102 days. One hundred and two days.

What I am about to write is personal, but I hope it provides other women in particular who are in similar situations, with the awareness that: change is possible. This article intends to be authentic and tell you a small part of my story.

I fully understand what addiction is, and treatment, whether inpatient or out, is for some, the best option. I am not a doctor, and I can't tell someone what path to take; this is my experience.

I don't know what happens when you turn 40. It is like instantly, you decide for yourself that you're not as willing to settle. Settle in false friendships and relationships, settle in career, but most importantly settle on being mediocre in most avenues of your life. For me, the number 40 had very little to do with it. 40 happened to coincide with a big part of my life changing in direction. 40 is the year I decided to take action rather than have discussion.

For those of you who know me personally, I am an open book. I am naturally in tune with helping people, and I am known for my understanding of people. My ability to understand and help people didn't mean jack shit until I started to understand and help myself.

When the idea of starting a side hustle began, I had no idea what I was getting into. I was scared; and I lost much sleep, wondering if I could do it. I had no idea that I was starting a fully functioning REAL business on a variety of platforms. I took action all right, and that transcended into the most significant propellant I would experience for the overall change in my life for well over 10 years.

I was still struggling, in any case. You don't just wake up one morning and think “gee whiz, I'll open a business, and everything else doesn't matter”. Actually what I really did was shelve some of my personal concerns. I didn’t have a lot of time to focus on it, but at the same time it was lingering in the back of my mind. When I would approach quitting drinking amongst friends, I had people who would tell me to "self-limit” or “fix my emotional state." I always laugh at that one. One coincides with the other in my mind, and limiting things and using control doesn't work for 99% of the population long term.

In any case, the feelings surrounding myself and drinking were confusing, but lingered with me as I moved forward into business. I wasn't drinking every day. I wasn't dependent on alcohol, but the times I would drink would usually end up in a negative situation. Which made me realize that I deal with social anxiety. I know it sounds cliche, but it started to make sense. I was drinking in hopes of feeling more comfortable. The cognitive dissonance around that thought process was allowing me to numb myself. I wasn't my best self on many occasions, and I'm certainly not proud of those instances. I always felt worse the next day, though, so the idea of trying to make myself "feel comfortable" was less and less. It was staring at me straight in the nose, and I could no longer ignore it,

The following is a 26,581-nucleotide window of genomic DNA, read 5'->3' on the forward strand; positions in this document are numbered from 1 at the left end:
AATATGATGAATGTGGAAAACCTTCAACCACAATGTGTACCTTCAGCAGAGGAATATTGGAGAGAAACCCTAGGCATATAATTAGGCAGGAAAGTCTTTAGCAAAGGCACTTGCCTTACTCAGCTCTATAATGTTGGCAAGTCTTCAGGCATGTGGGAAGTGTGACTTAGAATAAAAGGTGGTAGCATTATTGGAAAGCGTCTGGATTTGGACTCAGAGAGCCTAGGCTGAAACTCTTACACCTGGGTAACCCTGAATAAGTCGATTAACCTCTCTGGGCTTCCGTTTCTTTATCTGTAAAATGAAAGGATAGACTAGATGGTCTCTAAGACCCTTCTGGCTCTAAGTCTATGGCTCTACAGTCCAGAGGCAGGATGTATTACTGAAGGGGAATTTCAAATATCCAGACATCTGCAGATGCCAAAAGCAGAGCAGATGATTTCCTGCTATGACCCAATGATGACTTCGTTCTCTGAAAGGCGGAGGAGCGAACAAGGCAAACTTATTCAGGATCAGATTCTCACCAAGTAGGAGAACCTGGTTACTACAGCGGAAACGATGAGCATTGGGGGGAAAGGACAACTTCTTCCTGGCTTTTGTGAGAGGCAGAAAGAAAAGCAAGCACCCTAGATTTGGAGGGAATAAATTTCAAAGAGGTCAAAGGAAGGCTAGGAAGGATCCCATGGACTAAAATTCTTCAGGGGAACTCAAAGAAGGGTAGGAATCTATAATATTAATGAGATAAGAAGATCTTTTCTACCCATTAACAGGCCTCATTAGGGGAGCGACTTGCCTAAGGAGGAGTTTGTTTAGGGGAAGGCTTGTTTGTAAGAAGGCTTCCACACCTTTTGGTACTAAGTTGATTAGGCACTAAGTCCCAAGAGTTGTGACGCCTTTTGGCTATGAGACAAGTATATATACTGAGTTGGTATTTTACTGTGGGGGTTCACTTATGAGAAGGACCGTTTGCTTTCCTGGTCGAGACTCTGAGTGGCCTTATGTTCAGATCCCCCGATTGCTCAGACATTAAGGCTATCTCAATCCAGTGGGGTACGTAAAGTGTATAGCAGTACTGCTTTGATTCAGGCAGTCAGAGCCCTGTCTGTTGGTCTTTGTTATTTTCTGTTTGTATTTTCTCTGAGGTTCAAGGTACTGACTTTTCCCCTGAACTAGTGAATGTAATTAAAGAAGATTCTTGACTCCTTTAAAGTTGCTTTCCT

Someone on social media mentioned they too had stopped drinking. I thought, wow, that's courageous. I wish I could do that. The thing is, I knew I could do that. I was more or less struggling with the reality that fitting in was going to be a whole lot harder. When you tell someone you quit smoking, you get praise, and if you tell someone you quit hard drugs, you get even more praise. But when you tell someone you quit drinking, something different happens. The reactions of very few (unless they are genuinely close to you) somehow impact how they feel about themselves. I have no idea why people choose to take this on, but I suspect it's because many women out there are struggling with this same issue, and would rather not make the choice I did.

It wasn't a quick fix. It wasn’t two weeks later,I'm all better. I had to make some tough decisions this last year, which I'm sure some would say were entirely self-focused. That's it, though; it was self-focused. I had to focus on myself. I cut friends out, I started saying no when I meant no, and I started being honest in a general sense. Some people did not appreciate that, as it was a significant change from who I had taught people I was. Slowly, I was transitioning.

Along with social anxiety came this overwhelming feeling of inadequacy. I felt like I did not measure up. I have no idea where that comes from, as my parents certainly taught us to see value in ourselves. I can say now things are slightly different. Yes, I still feel that way at times, but the choice is clear. Drink to mask, or not drink and be yourself at all costs. I had to rewire my thinking. This re-wiring has helped me in many other avenues of my life. I am so thankful for the friend who came forward on social media to share their story. It made me feel safe and accepted and brave enough to share mine.

If you need resources, I highly recommend The Alcohol Experiment. This book has changed my perceptions of alcohol in my personal life, but also how I view it in society. You don't have to live your life wildly uncomfortable using alcohol as a mask. This book, and support site, can help you.





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